The FBI is looking for a partner to collect data from your social media profiles, which could pit it against new privacy policies Facebook agreed to as part of its $5 billion settlement with the Federal Trade Commission (FTC).
A request for proposal posted on Aug. 8 reveals that the FBI wants to hire a third party contractor to help it scrape to social media data “to proactively identify and reactively monitor threats to the United States and its interests.” The document was first reported by the Wall Street Journal.
“With increased use of social media platforms by subjects of current FBI investigations and individuals that pose a threat to the United States, it is critical to obtain a service which will allow the FBI to identify relevant information from Twitter, Facebook, Instagram, and other Social media platforms in a timely fashion,” the FBI wrote in its request. “Consequently, the FBI needs near real time access to a full range of social media exchanges in order to obtain the most current information available in furtherance of its law enforcement and intelligence missions.”
While the request is from last month, it’s even more relevant in light of the recent mass shootings in El Paso, Texas and Dayton, Ohio, and President Donald Trump’s call to better use social media to detect and stop mass shooters before they can go on a rampage .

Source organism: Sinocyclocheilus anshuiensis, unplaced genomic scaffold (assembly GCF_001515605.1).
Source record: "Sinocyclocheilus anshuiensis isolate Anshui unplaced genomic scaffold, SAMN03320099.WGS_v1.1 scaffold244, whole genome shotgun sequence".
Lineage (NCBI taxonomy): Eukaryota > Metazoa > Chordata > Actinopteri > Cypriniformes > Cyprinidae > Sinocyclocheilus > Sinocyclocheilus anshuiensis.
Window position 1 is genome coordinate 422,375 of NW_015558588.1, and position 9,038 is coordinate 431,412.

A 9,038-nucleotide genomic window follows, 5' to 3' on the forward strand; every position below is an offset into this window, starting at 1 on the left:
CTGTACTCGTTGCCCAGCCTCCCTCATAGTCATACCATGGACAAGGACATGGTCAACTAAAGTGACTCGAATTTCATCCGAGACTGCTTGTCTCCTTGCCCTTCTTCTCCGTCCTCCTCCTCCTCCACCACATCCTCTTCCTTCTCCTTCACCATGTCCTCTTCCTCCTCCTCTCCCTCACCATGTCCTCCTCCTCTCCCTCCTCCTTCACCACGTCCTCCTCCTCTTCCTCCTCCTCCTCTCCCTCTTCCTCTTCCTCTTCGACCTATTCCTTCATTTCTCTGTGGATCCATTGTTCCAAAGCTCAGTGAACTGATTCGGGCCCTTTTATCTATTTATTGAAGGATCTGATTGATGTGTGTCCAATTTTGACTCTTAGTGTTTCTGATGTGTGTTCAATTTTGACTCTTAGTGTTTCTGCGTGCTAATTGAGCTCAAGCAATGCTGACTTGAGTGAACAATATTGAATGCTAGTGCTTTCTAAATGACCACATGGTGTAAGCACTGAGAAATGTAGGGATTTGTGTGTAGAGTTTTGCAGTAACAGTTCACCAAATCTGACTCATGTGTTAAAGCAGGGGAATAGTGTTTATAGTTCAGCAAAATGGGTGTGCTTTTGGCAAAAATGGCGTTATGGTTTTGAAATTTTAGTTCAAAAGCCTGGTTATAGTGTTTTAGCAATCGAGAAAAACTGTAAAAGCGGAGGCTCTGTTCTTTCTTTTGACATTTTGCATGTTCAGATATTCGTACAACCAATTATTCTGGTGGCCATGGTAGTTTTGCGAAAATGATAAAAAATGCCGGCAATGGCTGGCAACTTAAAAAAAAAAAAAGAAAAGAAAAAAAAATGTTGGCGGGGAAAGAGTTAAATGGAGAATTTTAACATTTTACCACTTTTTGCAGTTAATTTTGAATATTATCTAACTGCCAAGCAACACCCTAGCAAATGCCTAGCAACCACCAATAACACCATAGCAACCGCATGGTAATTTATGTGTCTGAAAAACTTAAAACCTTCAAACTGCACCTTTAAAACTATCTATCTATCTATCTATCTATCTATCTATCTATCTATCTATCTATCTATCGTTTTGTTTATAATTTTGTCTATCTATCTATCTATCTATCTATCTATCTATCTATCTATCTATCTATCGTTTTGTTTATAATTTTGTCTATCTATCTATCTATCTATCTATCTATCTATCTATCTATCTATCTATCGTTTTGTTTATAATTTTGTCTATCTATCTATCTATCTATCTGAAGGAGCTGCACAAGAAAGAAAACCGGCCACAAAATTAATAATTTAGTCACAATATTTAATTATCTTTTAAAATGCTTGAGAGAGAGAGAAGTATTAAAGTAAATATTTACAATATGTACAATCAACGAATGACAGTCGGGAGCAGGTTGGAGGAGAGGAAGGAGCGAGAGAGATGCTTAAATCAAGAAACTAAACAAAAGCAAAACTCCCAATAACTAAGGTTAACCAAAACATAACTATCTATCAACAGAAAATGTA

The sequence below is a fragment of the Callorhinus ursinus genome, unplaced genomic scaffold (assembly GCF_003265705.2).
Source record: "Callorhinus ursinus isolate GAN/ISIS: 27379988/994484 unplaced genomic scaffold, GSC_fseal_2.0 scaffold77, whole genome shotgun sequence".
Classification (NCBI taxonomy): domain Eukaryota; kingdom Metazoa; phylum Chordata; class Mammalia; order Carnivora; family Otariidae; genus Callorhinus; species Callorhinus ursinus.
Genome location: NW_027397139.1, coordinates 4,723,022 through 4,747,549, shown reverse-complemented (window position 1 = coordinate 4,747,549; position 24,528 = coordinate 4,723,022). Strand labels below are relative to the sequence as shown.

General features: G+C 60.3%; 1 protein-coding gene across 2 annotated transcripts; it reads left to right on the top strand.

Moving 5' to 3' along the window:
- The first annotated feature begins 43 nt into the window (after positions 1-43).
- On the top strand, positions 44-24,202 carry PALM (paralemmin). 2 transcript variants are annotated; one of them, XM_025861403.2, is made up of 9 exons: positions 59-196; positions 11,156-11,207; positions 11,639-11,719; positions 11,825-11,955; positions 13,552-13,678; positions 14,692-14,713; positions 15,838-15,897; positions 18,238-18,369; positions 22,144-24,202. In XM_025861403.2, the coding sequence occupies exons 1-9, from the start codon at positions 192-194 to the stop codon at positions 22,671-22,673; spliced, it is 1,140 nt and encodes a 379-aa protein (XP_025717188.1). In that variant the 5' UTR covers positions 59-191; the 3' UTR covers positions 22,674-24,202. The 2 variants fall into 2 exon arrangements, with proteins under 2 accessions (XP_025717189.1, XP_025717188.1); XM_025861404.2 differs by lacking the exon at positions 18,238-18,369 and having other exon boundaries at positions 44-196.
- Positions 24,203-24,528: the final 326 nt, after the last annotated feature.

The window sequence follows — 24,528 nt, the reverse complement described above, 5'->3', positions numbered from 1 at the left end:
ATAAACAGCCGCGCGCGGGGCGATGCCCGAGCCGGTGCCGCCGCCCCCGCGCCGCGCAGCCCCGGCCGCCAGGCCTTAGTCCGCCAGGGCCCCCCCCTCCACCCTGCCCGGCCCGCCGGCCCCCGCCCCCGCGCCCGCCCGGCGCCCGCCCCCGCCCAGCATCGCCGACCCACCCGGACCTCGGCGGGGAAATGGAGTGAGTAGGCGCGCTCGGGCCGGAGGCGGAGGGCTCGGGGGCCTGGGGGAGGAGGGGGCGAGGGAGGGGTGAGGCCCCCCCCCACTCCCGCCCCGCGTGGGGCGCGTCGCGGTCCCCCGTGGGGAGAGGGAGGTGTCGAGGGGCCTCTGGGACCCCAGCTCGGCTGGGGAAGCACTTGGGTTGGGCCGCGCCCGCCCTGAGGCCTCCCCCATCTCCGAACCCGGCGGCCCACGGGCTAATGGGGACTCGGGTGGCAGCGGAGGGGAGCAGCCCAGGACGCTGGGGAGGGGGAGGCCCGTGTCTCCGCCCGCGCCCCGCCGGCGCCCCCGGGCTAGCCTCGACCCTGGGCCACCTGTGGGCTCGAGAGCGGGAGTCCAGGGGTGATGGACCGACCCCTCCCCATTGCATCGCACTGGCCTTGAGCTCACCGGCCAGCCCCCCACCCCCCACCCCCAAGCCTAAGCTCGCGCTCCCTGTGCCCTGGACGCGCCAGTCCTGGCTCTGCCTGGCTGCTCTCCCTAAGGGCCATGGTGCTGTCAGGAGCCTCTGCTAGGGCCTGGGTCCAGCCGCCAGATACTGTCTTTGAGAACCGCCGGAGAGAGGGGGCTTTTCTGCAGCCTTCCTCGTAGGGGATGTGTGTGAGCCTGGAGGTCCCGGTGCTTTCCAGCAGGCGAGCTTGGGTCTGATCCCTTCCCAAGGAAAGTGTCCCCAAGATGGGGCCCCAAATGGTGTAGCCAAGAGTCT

The FBI’s request could, in theory, violate a ban against the use of Facebook data for surveillance services that Facebook agreed to as part of a $5 billion FTC settlement last month. That said, the FBI envisions this as an “early alerting tool in order to mitigate multifaceted threats, while ensuring all privacy and civil liberties compliance requirements are met.”
Digital Trends reached out to the FBI, Facebook, Twitter, and the FTC for comment but have not yet received a response.
- This creepy quiz tells you which government agencies may have a photo of your face
- How to avoid coronavirus stimulus check scams
- Sen. Josh Hawley calls for criminal antitrust investigation into Amazon
- FTC hits Juul, Altria with antitrust lawsuit over $12.8 billion deal
- The future of smart cities may mean the death of privacy